1. Balanced nutrition
Free-range eggs pack a nutritional punch unlike any other food: 6 grams of protein, 70 milligrams of omega-3 fatty acids, high levels of lutein and zeaxanthin, (which lower your risk of vision loss like macular degeneration later in life), as well as healthy doses of Vitamins A, D (more on that in a moment), and E. They also have plenty of choline to support memory and nerve function.
2. More Vitamin D
A 2009 study found that pastured free-range eggs tested from farms across the country contained anywhere from three to six times more Vitamin D than conventional supermarket eggs.
Vitamin D helps your body maintain strong bones and teeth, support its immune function, regulate insulin levels, and more. Eggs are among the few foods that are naturally rich in Vitamin D, so feel free to put down the daily supplements and snack on hard-boiled eggs in the morning instead.
3. Happier chickens
Our hens enjoy at least 1000 square feet of pasture every day with plenty of sunshine and fresh air year-round. This outdoor access gives our chickens the lifestyle they deserve with freedom to forage feasting on grasses and insects, just as Mother Nature intended.
Because these hens eat a healthy diet, have access to freshwater, and are allowed to roam as they please. They’re just happier — and happy, healthy chickens produce better eggs.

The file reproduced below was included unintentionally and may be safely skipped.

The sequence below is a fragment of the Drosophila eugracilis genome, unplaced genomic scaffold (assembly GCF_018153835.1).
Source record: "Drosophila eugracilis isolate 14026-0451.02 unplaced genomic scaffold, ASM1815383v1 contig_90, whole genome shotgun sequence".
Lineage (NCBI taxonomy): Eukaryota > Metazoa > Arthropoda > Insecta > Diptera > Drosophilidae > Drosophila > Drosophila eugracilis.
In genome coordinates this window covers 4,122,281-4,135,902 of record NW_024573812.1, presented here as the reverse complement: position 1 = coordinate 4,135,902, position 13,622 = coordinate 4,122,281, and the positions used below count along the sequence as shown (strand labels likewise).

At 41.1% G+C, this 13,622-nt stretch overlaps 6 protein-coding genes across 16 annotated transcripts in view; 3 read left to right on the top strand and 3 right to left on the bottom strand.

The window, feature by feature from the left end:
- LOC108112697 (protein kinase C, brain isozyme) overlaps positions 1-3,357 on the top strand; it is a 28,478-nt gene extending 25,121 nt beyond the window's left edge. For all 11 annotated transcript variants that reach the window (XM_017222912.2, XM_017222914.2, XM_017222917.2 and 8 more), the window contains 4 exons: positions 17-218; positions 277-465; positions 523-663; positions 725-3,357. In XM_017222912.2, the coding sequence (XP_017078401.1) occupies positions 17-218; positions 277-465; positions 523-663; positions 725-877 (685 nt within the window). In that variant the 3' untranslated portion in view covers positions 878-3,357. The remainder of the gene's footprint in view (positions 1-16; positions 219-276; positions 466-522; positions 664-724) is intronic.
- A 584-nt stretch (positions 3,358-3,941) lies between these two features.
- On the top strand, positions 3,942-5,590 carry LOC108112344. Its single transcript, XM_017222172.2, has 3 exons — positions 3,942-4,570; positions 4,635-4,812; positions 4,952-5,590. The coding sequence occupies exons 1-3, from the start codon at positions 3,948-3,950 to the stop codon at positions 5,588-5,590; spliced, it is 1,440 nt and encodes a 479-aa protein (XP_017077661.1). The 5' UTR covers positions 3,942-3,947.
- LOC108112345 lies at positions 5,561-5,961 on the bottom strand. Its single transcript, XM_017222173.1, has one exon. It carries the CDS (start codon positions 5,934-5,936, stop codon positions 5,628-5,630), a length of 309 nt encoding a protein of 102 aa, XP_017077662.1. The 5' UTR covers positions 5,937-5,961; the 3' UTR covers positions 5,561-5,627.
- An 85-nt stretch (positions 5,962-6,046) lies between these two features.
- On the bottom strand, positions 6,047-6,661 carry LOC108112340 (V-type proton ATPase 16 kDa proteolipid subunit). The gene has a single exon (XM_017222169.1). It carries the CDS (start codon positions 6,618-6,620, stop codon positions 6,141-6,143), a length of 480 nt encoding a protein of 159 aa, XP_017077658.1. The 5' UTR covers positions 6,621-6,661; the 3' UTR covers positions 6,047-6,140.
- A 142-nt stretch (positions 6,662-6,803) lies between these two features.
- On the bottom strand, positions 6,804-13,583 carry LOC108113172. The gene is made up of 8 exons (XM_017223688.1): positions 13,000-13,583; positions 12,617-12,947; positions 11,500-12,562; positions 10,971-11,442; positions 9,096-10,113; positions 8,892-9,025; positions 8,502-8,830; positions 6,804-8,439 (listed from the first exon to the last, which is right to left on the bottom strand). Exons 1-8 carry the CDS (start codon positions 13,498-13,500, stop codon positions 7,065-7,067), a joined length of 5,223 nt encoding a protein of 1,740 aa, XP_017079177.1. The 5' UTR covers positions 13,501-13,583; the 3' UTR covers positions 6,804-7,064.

4. Less cholesterol
Free-range eggs contain up to a third less cholesterol than conventional supermarket eggs. A standard egg contains an average of 423 milligrams of cholesterol, while free-range eggs contain an average of 277 milligrams. If cholesterol is a concern for you, free-range eggs are a smart choice.
5. Meals that really satisfy
With only 72 calories in a single free-range egg, you can fill up with a hearty, healthy scramble at breakfast without wrecking your MyFitnessPal numbers before you leave for work.
And you’ll stay full until lunch, thanks to the one-two punch of protein and healthy fats that eggs offer. Can you say that about your bowl of cereal?
6. A more photogenic breakfast
Most free-range eggs will have more deeply colored yolks because they’re laid by hens on a varied, nutrient-rich diet. (Nellie’s hens eat vegetarian feed with no antibiotics or animal by-products, then peck around in the pasture to snack to their heart’s desire on clover, worms, and other insects.)
Now, imagine those gorgeous golden yolks spilling out as you dig into that plate of homemade could eggs next Sunday.